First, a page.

The Keystone XL project, age 7, passed away on Friday, the victim of protracted political gamesmanship.
In its short life, the humble pipeline was able to achieve a symbolic power that elevated its public profile beyond its actual importance. Keystone XL may be gone, but its status as an exaggerated representation of greenhouse gas emissions (which it never really had all that much to do with) will live on. As will the oilsands, regardless of what American environmentalists may think yesterday’s tragedy has achieved.
Keystone XL came into this world in 2008, in Calgary, where parent company TransCanada Inc. proposed an expansion to its existing Keystone network that would transport crude from northern Alberta to Port Arthur, Texas.
As a youngster, the project seemed not much different than other projects in its class. Keystone XL would be a major extension to an existing cross-border pipeline, but only one of many in a pipeline network that crosses the U.S.-Canadian border dozens of times, linking domestic crude, foreign imports, refineries and finished gasoline to their respective markets.
It’s not impossible to imagine an outcome in which Keystone XL would have survived to live its life to the fullest. However, the project was barely conceived before spin doctors diagnosed at least two major flaws that would prove to be fatal: timing and politics.
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TransCanada Inc. applied for the project in the same year that 1,600 ducks landed on a Syncrude tailings pond. That put the spotlight on Alberta’s enormous industrial ambitions in its northern regions, highlighting massive, grey mining operations along with pictures of oily ducks.
Keystone XL spent much of its short life seeking approval from the U.S. State Department. With environmentalists competing for the attention of the Obama administration, they would only need to put enough pressure on the president, and enough money into his party, to ensure their wants were given priority, making the approval a political impossibility.
Things began to look more hopeful for Keystone XL’s condition in 2010, when the Canadian National Energy Board approved the line with provisos, and the State Department issued a draft environmental impact statement that noted the line would have a limited impact on the environment. (A position it would re-iterate in its final version.)
Still, the problems for Keystone XL only got worse.
Farmers and ranchers in Nebraska, predictably cranky about hosting Keystone XL on their land, were suddenly granted an enormous public profile as the project morphed into a proper controversy. As Keystone XL’s afflictions became something of a cause célèbre, Margot Kidder, Daryl Hannah and Naomi Klein were among the famous environmentalists arrested during a two-week campaign at the gates of the White House in 2011.
Eager to do anything that might help, TransCanada caved to some of the public outcry, agreeing to re-route part of the line around sensitive sections of America’s Ogallala Aquifer. But then, more trouble: In 2012, James Hansen, who directed the NASA Goddard Institute for Space Studies, wrote an op-ed for The New York Times slandering Keystone as the poster-child for an apocalyptic vision of climate change to come.
“If Canada proceeds, and we do nothing, it will be game over for the climate,” he wrote. He later testified to a congressional committee that his writing had been misinterpreted, but the damage was done.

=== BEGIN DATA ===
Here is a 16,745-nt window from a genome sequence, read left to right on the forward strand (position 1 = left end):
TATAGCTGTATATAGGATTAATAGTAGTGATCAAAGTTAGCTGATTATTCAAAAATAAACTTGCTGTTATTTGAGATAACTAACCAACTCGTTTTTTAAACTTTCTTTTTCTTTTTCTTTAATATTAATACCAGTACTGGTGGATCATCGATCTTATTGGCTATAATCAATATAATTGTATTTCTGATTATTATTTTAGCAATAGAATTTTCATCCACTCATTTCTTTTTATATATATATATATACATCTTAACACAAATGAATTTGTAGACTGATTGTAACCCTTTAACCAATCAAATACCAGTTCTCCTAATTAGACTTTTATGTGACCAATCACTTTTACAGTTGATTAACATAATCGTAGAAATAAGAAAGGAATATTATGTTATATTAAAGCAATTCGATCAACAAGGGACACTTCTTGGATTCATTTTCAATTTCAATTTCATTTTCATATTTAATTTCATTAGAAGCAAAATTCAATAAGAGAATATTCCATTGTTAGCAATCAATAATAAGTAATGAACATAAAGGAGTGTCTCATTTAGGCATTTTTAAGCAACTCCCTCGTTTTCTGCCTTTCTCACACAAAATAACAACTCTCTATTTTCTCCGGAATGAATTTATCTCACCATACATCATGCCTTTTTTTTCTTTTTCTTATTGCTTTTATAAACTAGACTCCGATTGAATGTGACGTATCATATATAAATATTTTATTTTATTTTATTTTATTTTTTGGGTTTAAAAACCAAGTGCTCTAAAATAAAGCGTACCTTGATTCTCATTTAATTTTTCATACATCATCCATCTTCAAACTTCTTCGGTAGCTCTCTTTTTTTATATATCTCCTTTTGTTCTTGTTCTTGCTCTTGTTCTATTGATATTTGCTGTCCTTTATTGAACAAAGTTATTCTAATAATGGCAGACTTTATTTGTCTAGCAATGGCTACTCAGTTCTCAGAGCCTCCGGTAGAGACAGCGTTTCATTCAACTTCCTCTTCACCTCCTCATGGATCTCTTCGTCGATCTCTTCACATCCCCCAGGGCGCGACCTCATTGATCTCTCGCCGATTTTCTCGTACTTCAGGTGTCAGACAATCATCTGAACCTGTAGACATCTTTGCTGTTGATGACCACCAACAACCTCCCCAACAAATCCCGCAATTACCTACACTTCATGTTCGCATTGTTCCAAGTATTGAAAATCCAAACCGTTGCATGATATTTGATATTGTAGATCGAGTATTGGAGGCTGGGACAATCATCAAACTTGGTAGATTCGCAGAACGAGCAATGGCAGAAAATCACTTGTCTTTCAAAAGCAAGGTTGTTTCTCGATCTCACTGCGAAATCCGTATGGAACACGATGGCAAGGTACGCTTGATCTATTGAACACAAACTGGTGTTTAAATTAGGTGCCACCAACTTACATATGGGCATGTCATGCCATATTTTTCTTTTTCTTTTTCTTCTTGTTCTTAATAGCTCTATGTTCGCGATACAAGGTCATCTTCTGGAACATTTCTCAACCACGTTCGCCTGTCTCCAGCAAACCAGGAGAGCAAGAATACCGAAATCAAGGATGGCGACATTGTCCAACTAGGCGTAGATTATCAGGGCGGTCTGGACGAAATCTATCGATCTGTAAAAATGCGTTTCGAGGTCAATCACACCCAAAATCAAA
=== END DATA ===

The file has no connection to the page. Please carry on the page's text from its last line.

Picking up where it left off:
Left untreated, the pipeline’s vulnerabilities metastasized.
The final stage of its terminal decline began when sniping on both sides of the American divide grew into untreatable rhetorical tumours that threatened to choke the oxygen of sane and reasonable discussion over the project’s merits and drawbacks.
By 2011, as Democrats and Republicans prepared for the coming election, Republicans tried to force emergency measures by implementing a 60-day time limit on President Barack Obama’s approval decision. He evaded the ruse, rejecting the line, while inviting TransCanada to submit another proposal, which it did.
In 2015, an emboldened now-Republican dominated U.S. Senate tried to test its newly won legislative strength by passing a veto-proof Keystone XL bill. It lost by only four votes.
After sinking $2.4 billion into the project, TransCanada believed Keystone XL still had a shot at survival. But after surviving the rigors of politics and public opinion, what kind of life would it be? Tortured, strained and uncertain. Keystone XL appeared to be slipping into a vegetative state.
As any parent would, TransCanada made one final plea for time by requesting a delay of the State Department’s decision to end its life earlier this week.
This was denied.
Vilified in its time and taken from us too young to win the love it deserved, it is unlikely that Keystone XL will be mourned by any who did not know it well
On Friday morning, Barack Obama dragged the catatonic patient to the steps of the U.S. State Department and shot it dead. It might have even been merciful if only he had had the nerve to do it sooner.
“The critical factor in my determination was this: moving forward with this project would significantly undermine our ability to continue leading the world in combating climate change,” read a statement from Secretary of State John Kerry, written with what we can only presume was a straight face.
Vilified in its time and taken from us too young to win the love it deserved, it is unlikely that Keystone XL will be mourned by any who did not know it well.
The project is survived by 31 oil pipelines that cross the U.S.-Canada border, including Phase 1 of the Keystone pipeline system, which began operation in 2010. In lieu of flowers, the family asks that haters go ahead and enjoy those feelings of moral superiority, unhindered by worries about how they’ll get to work and where their groceries came from.